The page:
Shock tactics employed by British Leyland to end the controversial piecework system at their big Austin Morris, Cowley, car plant, brought partial victory for the company last night. Some 92 per cent of the men on the final assembly line of the new Morris car, code named ADO28. accepted the company’s offer of £1 an hour based on measured day work.
But 160 of their colleagues producing bodies for the model in an adjoining plant rejected the offer and insisted on working at the temporary rate of 12s. 3d. an hour which has been in force while they tried to negotiate piecework rates. Their refusal put the company in a difficult position. In forcing the showdown management had told all 720 men employed on the new car that, as from starting time yesterday, the new pay system would be operated and men refusing to do so would be put into a transitional labour pool.
But when the body workers returned from a mass meeting and refused to operate the new offer they were in fact permitted to carry out normal working. Management’s attitude was that as the great majority of workers on the new car were prepared to operate without piecework it was not prepared to take “precipitate action on the remainder at this stage”.
There was confusion about the outcome of a mass meeting of 2,500 assembly workers which led to a company statement that 92 per cent of the men had accepted the company’s offer and work had begun on the new model. A meeting later of about 3,000 body workers voted by a large majority, however, to reject the offer and to return to work under existing terms only. Mr David Buckle. Oxford district secretary of the transport workers’ union, said after the meeting he was horrified by the company’s decision to send the letter setting out the offer to his members without giving him a copy.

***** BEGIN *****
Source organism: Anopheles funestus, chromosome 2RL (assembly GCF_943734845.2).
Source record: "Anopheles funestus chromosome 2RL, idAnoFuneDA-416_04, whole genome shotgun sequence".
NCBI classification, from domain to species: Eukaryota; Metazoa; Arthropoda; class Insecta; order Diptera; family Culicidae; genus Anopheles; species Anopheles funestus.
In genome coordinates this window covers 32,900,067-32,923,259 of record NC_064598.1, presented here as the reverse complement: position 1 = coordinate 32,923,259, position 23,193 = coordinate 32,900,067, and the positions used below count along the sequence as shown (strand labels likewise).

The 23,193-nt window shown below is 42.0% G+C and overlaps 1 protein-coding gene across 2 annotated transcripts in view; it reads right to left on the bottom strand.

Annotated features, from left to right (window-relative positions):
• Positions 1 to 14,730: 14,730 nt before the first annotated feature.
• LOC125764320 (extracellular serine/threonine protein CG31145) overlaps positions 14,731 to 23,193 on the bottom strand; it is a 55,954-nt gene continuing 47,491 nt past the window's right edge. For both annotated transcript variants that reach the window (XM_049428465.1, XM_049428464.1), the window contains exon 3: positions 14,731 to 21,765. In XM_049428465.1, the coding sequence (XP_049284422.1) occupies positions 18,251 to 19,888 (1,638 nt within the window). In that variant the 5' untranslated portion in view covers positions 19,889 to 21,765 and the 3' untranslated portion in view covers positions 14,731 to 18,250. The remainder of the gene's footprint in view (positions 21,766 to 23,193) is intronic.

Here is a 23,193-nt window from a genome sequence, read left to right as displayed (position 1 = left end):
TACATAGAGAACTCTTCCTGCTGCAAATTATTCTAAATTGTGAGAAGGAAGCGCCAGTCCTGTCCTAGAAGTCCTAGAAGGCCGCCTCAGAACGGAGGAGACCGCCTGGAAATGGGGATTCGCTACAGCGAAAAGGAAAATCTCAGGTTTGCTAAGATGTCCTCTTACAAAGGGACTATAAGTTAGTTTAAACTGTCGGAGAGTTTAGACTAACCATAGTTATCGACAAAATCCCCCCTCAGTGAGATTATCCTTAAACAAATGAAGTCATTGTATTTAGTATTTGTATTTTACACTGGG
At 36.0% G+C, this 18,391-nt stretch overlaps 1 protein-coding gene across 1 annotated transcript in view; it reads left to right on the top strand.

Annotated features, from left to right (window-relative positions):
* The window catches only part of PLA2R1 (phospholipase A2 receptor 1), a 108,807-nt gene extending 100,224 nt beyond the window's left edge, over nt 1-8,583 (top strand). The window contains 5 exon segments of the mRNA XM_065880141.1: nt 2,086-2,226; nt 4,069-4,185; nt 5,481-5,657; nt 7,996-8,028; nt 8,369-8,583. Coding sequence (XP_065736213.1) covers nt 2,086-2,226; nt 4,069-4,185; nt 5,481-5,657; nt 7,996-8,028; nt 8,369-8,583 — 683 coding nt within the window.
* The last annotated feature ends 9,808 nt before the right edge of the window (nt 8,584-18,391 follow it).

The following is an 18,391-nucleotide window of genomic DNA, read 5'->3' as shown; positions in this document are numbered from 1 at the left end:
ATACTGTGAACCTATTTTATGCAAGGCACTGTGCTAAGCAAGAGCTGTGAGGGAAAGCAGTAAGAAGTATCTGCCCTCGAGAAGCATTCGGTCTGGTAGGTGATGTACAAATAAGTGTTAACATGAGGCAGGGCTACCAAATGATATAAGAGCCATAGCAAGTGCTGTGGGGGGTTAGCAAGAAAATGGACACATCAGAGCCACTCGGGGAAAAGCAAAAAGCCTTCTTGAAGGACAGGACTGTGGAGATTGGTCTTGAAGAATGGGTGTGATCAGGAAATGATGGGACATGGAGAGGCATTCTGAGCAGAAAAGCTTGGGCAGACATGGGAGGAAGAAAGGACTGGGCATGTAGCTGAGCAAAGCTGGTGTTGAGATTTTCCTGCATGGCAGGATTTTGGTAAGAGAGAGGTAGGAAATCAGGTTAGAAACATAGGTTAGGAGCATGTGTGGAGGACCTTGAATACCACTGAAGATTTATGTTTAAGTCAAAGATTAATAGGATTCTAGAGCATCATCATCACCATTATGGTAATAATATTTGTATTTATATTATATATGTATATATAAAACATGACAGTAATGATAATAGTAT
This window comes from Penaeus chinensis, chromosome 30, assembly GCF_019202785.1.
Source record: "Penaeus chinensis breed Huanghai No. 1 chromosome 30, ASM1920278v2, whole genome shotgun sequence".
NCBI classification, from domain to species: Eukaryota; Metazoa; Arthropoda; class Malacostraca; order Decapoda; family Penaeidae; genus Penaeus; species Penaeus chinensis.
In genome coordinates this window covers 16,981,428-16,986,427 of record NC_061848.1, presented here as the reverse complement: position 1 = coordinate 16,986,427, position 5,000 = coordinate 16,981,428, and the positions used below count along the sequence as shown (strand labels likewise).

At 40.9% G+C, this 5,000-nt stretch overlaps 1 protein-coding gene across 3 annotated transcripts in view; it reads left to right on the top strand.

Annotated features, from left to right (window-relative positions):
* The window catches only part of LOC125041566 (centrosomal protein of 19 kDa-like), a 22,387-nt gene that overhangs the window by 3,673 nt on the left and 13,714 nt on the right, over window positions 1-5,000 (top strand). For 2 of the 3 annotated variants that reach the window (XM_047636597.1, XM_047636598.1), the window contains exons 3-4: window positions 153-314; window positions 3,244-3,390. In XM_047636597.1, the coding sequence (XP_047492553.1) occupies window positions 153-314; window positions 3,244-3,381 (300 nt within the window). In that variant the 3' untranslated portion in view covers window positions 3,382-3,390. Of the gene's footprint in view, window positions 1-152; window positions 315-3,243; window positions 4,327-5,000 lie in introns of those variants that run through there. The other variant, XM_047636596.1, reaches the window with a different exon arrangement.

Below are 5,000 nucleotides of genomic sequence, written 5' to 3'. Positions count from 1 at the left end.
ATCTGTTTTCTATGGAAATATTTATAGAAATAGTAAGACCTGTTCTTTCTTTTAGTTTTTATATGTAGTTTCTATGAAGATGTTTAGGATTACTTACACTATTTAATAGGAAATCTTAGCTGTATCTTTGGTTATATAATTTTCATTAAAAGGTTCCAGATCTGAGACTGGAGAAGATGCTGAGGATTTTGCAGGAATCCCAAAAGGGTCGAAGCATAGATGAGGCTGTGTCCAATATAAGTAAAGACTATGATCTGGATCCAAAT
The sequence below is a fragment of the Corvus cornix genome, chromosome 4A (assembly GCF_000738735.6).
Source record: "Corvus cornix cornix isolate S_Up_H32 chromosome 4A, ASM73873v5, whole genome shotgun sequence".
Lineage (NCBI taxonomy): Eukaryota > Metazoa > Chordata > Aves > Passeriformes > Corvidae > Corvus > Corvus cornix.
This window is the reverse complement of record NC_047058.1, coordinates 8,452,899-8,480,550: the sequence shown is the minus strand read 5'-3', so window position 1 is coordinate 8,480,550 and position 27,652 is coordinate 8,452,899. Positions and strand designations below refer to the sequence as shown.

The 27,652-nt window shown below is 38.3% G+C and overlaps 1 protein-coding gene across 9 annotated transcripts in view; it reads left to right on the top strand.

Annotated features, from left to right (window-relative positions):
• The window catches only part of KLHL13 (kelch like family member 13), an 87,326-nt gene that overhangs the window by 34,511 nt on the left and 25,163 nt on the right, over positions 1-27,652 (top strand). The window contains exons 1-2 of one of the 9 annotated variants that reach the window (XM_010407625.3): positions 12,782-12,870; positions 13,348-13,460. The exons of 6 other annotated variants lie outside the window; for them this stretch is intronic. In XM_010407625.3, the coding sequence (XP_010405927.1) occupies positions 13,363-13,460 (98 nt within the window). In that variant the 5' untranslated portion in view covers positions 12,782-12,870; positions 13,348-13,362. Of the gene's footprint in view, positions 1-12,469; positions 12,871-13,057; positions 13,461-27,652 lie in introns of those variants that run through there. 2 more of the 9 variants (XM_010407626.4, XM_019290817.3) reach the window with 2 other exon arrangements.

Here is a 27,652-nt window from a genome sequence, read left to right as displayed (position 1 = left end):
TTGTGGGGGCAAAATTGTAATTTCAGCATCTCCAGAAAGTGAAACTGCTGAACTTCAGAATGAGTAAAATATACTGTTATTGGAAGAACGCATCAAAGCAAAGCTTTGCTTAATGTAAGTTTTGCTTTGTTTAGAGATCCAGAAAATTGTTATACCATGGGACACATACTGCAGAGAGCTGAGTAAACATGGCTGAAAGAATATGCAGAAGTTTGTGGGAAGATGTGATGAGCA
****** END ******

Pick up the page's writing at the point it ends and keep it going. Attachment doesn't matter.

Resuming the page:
A spokesman for British Leyland said late last night that the 170 night shift workers at the Cowley assembly plant had indicated their acceptance of the management’s proposals and were at work.
Work was halted on Toledo car assembly and on Triumph 1500 bodies at Speke, Liverpool, yesterday, after a strike which resulted in 1,500 workers being laid off. The 90 men who walked out have called off their action, but will not return to work until Monday.
Is the Editor of the Parkers website and price guide, formerly editor of Classic Car Weekly, and launch editor/creator of Modern Classics magazine. Has contributed to various motoring titles including Octane, Practical Classics, Evo, Honest John, CAR magazine, Autocar, Pistonheads, Diesel Car, Practical Performance Car, Performance French Car, Car Mechanics, Jaguar World Monthly, MG Enthusiast, Modern MINI, Practical Classics, Fifth Gear Website, Radio 4, and the the Motoring Independent...
Likes 'conditionally challenged' motors and taking them on unfeasible adventures all across Europe.